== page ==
Lance Armstrong and The Concept of Trust

By January 16, 2013Communications

When Marijean asked me to write a post about Lance Armstrong, I was torn. He’s getting ready to admit to being a cheater and liar on Oprah this week. He has always been an inspiration to me, since I am a serious cyclist and have watched, and drawn motivation from, his amazing performances in the Tour de France for a long time.  It could be argued that Lance Armstrong single-handedly took cycling into the mainstream as a fitness activity in America, and for that I will remain forever grateful.

I can also argue that the good his Livestrong foundation has done for cancer patients around the globe is miraculous, both in terms of support and also in terms of inspiration. Lance’s cycling exploits made all that possible and for that many should also be grateful.

I can ALSO argue, although it’s a tougher one to make, that ALL pro cyclists are taking PEDs, so Lance was merely the best of the best. It’s certainly clear from all the activities of the UCI and USADA that many other cyclists were doping throughout their careers. As a cyclist, I really don’t CARE if they dope, because I know how much they are suffering regardless of how quickly they recover. It’s a brutal sport and I love watching, even if they are thickening their blood with EPO. I say let them all do it. Hell, let’s FORCE them to do it! Not really.


What I DO care about is that these guys, and Lance in particular, are being total cowards about it. They lie, they obfuscate, they deny, and yet they benefit from the fruits of commercial success. Lance, in particular, has been particularly egregious and has profited particularly well from what now appears to be a totally fabricated story. His inspirational return to cycling after his cancer scare had weight PRECISELY because he claimed to be a clean rider after that. Total crap now. THAT hurts.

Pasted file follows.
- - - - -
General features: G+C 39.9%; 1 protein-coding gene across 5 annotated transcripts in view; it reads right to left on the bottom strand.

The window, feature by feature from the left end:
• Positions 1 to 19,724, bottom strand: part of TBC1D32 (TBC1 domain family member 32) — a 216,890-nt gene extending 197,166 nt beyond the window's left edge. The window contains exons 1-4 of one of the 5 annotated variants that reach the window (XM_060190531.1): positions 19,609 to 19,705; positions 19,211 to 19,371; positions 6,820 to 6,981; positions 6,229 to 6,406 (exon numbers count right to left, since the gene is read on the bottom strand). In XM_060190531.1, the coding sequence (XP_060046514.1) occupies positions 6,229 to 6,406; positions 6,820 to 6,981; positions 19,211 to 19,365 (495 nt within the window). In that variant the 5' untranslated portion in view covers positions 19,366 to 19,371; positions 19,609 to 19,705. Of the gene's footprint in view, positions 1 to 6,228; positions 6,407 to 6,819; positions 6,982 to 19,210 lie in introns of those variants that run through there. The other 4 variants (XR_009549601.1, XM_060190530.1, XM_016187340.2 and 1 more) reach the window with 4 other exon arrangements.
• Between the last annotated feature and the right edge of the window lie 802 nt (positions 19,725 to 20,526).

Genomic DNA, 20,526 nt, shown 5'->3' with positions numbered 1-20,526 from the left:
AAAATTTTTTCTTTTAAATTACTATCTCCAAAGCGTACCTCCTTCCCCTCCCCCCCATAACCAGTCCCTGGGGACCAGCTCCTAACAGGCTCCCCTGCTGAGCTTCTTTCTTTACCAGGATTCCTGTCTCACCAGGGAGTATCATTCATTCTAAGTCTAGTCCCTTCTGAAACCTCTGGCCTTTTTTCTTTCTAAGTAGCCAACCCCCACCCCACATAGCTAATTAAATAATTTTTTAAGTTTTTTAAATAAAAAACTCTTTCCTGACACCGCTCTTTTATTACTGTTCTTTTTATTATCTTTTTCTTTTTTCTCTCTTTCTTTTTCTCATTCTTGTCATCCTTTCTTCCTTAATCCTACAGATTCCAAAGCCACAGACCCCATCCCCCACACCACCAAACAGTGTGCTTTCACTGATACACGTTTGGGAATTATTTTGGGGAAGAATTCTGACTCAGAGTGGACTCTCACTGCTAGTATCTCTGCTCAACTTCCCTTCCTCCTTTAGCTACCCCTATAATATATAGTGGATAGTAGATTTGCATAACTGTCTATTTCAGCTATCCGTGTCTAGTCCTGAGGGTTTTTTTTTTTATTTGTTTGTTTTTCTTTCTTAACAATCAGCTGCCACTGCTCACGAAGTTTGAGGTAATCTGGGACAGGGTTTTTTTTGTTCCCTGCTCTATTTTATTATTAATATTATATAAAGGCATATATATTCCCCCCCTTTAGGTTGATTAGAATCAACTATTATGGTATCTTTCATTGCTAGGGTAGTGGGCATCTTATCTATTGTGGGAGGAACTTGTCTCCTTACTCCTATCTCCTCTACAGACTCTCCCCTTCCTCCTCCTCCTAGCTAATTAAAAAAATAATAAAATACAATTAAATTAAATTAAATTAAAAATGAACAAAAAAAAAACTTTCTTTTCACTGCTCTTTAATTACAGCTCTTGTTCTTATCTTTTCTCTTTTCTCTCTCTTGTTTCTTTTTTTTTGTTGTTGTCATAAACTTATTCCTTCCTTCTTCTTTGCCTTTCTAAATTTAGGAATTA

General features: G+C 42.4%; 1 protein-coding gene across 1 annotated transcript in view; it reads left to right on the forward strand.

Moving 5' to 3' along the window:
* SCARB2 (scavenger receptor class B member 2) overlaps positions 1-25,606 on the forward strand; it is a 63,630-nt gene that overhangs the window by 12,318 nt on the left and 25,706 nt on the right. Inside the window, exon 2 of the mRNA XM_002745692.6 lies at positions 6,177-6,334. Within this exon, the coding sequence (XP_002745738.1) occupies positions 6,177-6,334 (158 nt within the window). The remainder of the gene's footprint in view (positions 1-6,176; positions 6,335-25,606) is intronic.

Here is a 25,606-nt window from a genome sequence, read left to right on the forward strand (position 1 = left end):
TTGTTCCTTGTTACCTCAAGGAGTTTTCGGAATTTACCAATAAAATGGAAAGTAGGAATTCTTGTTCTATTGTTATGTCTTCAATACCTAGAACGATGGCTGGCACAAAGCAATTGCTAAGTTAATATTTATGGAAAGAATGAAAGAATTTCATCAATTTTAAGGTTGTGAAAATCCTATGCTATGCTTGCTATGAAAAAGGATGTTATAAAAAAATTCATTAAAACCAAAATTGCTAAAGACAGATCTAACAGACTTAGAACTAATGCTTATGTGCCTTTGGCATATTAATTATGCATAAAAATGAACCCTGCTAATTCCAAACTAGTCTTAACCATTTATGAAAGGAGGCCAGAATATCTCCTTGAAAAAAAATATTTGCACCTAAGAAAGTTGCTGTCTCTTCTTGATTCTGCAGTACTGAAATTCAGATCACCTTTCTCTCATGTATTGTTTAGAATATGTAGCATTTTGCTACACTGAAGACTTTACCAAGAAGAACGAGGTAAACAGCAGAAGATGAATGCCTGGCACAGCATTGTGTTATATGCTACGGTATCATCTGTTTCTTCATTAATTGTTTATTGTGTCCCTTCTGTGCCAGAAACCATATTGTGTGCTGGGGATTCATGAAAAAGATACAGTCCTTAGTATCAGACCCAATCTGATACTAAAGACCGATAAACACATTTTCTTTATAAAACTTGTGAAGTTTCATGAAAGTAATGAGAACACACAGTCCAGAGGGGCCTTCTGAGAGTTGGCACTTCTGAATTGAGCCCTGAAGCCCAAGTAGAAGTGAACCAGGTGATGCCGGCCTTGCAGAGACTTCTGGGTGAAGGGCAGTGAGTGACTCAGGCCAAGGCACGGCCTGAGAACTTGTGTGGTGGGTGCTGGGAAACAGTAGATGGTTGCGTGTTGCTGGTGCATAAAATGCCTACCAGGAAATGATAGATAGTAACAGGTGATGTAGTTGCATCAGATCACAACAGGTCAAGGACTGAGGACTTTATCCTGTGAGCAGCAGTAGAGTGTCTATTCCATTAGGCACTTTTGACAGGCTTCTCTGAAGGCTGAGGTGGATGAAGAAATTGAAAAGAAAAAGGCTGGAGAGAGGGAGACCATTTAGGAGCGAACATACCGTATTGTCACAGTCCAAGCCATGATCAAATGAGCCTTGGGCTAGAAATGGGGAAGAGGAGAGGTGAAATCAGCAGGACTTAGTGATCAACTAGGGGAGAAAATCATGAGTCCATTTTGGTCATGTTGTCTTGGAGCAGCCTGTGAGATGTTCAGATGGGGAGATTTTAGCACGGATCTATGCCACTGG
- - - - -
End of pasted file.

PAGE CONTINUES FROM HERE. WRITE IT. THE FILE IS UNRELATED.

If they all stood up to the federations and worked WITH them to develop a solution, then we might be somewhere.  Refuse to ride any races until it’s resolved. The Tour folks would get to the table pretty fast if that happened. This culture of criminalizing what WE choose to put in our bodies must end.

But from a PR perspective, Armstrong’s activities and all that he has done to hide them violate every piece of advice we give our clients regarding transparency, accountability, clarity, and trust. He is now the shining example of how NOT to conduct business.

This ESPN video sums up a lot of what people are feeling, so I won’t try and recap it. But I personally am bummed because it’s just one more example of how our desire to be famous, rich, and powerful just ends in corrupt, morally empty, and amazingly narcissistic behavior. Our glorification of celebrity is destroying our culture of trust, cooperation, and sense of fair play. Guys like Lance just do whatever benefits them, no matter what damage it does to their sport or to other people. Sad.

How do you feel about it?

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One Comment

  • ginidietrich says:

    I’m having a really, really hard time with this. I realize I’m being completely hypocritical. If this were someone (or an organization) I didn’t love, I would be skewering him. So it really bothers me that I’m torn about it. I’m trying very, very hard to separate my personal feelings (everyone doped, he still rode and won, he maneuvered his bike like no one did before or since) and think about it purely from a communications perspective. What I’ve decided to do is watch the interview and decide then. You know where I’ll be at 8:00 tomorrow night.